International

German minister urges tax, jobless fund to bolster euro

German Finance Minister Olaf Scholz presents the annual customs report during a news conference in Berlin, Germany, April 17, 2018. REUTERS/Hannibal Hanschke/File Photo

FRANKFURT, Germany: Germany’s finance minister is urging bolder steps to strengthen the 19-country euro currency union by setting up a fund to help member states suddenly hit with high unemployment, and by laying the foundations for a European Union-wide tax system. Finance Minister Olaf Scholz made his proposals in an interview with Der Spiegel magazine made public Saturday. The ideas take a step toward those of France’s President Emmanuel Macron, who has called for wide-ranging actions to strengthen the EU, and surpass more modest proposals from German Chancellor Angela Merkel.

Scholz, who is also Merkel’s vice chancellor, advocated a eurozone “reinsurance” fund that would loan money to countries that are hit by an economic crisis and have higher jobless benefit costs.

He also called for a tax on financial transactions as the beginning of an EU-wide system of tax collection.

One of the vulnerabilities in the currency union exposed by the Great Recession and Europe’s 2010-2012 debt crisis was the lack of a central pot of money to even out recessions when individual countries run into trouble – the way the U.S. federal budget helps smooth out recessions in individual U.S. states. Both of Scholz’s proposals address the issue.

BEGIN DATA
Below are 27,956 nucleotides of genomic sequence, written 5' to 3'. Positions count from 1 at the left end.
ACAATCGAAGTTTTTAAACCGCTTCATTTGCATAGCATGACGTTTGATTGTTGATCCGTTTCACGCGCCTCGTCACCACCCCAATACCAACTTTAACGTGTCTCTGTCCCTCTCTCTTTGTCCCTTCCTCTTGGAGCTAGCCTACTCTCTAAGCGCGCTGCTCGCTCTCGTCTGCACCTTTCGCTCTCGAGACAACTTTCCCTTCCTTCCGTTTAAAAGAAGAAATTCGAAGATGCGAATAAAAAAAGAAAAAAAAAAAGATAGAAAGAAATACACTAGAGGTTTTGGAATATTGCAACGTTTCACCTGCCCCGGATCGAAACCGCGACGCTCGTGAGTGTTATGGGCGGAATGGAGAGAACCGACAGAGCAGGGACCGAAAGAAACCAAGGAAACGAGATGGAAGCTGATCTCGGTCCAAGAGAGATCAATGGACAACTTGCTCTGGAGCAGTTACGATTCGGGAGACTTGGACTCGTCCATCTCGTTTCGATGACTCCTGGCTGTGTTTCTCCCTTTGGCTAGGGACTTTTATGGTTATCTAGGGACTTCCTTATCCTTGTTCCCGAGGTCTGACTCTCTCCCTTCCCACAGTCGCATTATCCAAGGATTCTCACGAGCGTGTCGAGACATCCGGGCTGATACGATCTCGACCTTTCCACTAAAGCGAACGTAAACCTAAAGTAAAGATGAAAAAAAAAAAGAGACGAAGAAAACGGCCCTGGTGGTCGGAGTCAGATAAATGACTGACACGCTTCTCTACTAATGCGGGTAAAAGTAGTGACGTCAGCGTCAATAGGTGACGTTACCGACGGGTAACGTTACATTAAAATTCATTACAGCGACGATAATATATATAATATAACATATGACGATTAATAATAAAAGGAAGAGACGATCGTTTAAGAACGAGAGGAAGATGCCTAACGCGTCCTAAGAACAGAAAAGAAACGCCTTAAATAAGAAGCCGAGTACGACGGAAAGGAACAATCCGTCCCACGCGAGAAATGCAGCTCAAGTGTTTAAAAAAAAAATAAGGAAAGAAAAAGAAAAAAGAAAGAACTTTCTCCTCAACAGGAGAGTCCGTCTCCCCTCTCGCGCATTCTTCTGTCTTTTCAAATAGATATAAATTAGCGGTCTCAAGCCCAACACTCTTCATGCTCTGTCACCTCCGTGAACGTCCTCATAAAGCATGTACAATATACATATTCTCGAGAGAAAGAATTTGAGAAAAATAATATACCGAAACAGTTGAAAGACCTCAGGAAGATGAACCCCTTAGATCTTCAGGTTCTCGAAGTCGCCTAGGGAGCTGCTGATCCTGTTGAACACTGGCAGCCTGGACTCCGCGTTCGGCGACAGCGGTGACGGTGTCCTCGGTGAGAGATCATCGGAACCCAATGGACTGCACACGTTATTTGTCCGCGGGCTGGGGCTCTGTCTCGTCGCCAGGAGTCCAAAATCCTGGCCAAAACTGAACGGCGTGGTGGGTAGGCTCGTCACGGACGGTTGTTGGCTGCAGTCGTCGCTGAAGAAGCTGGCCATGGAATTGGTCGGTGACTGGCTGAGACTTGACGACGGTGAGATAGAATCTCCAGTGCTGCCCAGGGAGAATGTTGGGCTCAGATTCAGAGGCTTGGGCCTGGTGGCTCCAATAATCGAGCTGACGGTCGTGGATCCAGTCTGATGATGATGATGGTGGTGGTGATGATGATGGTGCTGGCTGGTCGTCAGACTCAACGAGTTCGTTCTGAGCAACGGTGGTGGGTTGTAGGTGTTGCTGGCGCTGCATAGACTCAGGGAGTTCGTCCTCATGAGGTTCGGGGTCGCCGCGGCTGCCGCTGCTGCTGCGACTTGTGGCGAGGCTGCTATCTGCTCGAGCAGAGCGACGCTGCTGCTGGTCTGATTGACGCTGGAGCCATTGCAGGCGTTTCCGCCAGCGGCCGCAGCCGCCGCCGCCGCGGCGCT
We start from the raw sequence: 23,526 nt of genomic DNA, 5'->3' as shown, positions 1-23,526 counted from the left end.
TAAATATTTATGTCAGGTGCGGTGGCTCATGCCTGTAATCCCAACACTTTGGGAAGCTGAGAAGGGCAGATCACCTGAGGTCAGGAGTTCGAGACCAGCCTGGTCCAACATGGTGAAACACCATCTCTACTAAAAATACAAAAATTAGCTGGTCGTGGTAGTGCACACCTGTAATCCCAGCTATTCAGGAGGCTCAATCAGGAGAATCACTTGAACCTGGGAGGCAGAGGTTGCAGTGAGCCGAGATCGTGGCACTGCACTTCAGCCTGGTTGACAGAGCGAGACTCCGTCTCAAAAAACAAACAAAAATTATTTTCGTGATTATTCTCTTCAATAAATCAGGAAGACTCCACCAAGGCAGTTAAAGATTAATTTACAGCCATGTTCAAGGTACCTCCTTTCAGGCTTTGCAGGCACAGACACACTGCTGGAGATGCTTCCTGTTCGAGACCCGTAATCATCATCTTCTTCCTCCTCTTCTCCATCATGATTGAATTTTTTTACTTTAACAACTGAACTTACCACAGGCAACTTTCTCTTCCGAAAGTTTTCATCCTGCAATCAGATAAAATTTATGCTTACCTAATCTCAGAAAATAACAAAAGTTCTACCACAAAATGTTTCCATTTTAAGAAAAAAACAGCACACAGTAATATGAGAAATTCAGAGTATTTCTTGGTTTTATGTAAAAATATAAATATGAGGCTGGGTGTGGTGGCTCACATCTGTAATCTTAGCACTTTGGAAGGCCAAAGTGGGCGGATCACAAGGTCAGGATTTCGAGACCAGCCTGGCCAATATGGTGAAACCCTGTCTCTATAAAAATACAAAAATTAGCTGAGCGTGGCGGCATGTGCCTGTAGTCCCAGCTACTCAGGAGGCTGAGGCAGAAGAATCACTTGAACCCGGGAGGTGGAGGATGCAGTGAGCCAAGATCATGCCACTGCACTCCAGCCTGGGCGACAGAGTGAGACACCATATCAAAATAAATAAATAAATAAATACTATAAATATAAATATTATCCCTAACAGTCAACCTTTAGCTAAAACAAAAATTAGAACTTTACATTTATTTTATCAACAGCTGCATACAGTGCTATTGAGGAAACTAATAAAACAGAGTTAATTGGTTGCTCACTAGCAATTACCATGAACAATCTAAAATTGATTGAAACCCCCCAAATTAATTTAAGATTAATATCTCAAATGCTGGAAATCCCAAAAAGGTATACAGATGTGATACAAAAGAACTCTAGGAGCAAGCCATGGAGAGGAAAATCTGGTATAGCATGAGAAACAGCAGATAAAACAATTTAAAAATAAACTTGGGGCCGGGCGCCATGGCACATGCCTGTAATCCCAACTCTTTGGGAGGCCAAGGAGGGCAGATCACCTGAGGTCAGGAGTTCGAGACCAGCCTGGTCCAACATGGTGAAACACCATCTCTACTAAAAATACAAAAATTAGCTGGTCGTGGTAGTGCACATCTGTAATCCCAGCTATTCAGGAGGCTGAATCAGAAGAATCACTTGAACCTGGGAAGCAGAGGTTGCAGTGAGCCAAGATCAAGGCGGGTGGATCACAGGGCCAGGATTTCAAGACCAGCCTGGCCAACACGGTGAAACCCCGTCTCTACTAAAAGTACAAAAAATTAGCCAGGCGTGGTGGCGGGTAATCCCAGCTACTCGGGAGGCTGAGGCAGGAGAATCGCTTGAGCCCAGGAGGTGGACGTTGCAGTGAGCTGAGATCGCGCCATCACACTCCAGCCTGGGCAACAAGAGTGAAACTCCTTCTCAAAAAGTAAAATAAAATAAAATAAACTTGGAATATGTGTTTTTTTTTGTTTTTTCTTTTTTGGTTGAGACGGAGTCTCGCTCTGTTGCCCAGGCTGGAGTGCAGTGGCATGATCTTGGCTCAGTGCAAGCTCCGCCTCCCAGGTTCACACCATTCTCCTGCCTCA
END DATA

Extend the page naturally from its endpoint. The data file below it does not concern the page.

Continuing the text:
A eurozone-level fund to supplement national jobless insurance programs would help keep deep recessions and the resulting outlays for unemployment benefits from straining a troubled country’s finances. After a recession is over, the country could repay the fund.

The tax on financial transactions would fund collective European Union projects such as investment in transportation infrastructure and digitalization. Scholz said it could bring in 5 billion to 7 billion euros ($5.6 billion to $8.2 billion) per year.

Scholz was careful to say that his suggestions did not mean Germany was committing to share the debts or other financial obligations of fellow EU member states – a highly unpopular idea in the country with the eurozone’s biggest economy. However, he said that “if we don’t just want to spout empty words about European sovereignty, then we need to draw the necessary consequences.”

“In Germany, we have long been profiting from a federal tax system in which the federal government and the states decide on the arrangement together,” Scholz said.

“A European financial transaction tax could be a first step to a similar process in Europe.”

Scholz is a member of Germany’s center-left Social Democrats, who are governing in a coalition with Merkel’s center-right Christian Democrats and their Bavarian sister party, the Christian Social Union.

Merkel made eurozone proposals in an interview published June 3 in the Frankfurter Allgemeine Sonntagszeitung. She focused on strengthening EU immigration policy and mentioned a small investment fund.

European leaders are scheduled to take up proposals to strengthen the euro at a June 28-29 summit.

Possible decisions include upgrading the eurozone bailout fund, the European Stability Mechanism, and a long-term commitment to EU-wide deposit insurance.

Germany has resisted the deposit insurance proposal, saying banks must first shed financial vulnerabilities such as nonperforming loans before any insurance proposal can take effect.

 
A version of this article appeared in the print edition of The Daily Star on June 11, 2018, on page 5.

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